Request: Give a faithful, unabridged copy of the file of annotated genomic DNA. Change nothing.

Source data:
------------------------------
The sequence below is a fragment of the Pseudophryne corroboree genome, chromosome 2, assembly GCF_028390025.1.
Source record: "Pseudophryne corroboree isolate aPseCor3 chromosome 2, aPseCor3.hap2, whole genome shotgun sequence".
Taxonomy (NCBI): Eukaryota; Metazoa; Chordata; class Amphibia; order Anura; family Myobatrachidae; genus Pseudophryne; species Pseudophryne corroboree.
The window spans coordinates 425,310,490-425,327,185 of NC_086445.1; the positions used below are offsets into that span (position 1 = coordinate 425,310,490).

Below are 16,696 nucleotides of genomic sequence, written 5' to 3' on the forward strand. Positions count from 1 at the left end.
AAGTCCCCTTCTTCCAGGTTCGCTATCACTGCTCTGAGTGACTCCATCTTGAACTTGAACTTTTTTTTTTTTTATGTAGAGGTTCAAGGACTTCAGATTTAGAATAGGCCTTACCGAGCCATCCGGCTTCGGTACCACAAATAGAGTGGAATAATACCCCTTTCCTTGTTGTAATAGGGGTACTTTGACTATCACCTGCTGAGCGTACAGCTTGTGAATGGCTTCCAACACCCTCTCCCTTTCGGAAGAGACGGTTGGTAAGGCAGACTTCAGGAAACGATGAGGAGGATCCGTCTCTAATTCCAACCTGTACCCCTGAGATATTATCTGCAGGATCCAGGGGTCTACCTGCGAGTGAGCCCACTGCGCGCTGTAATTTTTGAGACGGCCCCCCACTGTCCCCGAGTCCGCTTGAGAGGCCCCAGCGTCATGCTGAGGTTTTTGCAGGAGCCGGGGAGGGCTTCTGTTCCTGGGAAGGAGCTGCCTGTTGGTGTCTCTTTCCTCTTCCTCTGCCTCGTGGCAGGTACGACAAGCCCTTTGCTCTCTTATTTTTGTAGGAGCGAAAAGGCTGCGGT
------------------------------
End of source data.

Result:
The sequence below is a fragment of the Pseudophryne corroboree genome, chromosome 2, assembly GCF_028390025.1.
Source record: "Pseudophryne corroboree isolate aPseCor3 chromosome 2, aPseCor3.hap2, whole genome shotgun sequence".
Taxonomy (NCBI): Eukaryota; Metazoa; Chordata; class Amphibia; order Anura; family Myobatrachidae; genus Pseudophryne; species Pseudophryne corroboree.
The window spans coordinates 425,310,490-425,327,185 of NC_086445.1; the positions used below are offsets into that span (position 1 = coordinate 425,310,490).

Below are 16,696 nucleotides of genomic sequence, written 5' to 3' on the forward strand. Positions count from 1 at the left end.
AAGTCCCCTTCTTCCAGGTTCGCTATCACTGCTCTGAGTGACTCCATCTTGAACTTGAACTTTTTTTTTTTTTATGTAGAGGTTCAAGGACTTCAGATTTAGAATAGGCCTTACCGAGCCATCCGGCTTCGGTACCACAAATAGAGTGGAATAATACCCCTTTCCTTGTTGTAATAGGGGTACTTTGACTATCACCTGCTGAGCGTACAGCTTGTGAATGGCTTCCAACACCCTCTCCCTTTCGGAAGAGACGGTTGGTAAGGCAGACTTCAGGAAACGATGAGGAGGATCCGTCTCTAATTCCAACCTGTACCCCTGAGATATTATCTGCAGGATCCAGGGGTCTACCTGCGAGTGAGCCCACTGCGCGCTGTAATTTTTGAGACGGCCCCCCACTGTCCCCGAGTCCGCTTGAGAGGCCCCAGCGTCATGCTGAGGTTTTTGCAGGAGCCGGGGAGGGCTTCTGTTCCTGGGAAGGAGCTGCCTGTTGGTGTCTCTTTCCTCTTCCTCTGCCTCGTGGCAGGTACGACAAGCCCTTTGCTCTCTTATTTTTGTAGGAGCGAAAAGGCTGCGGT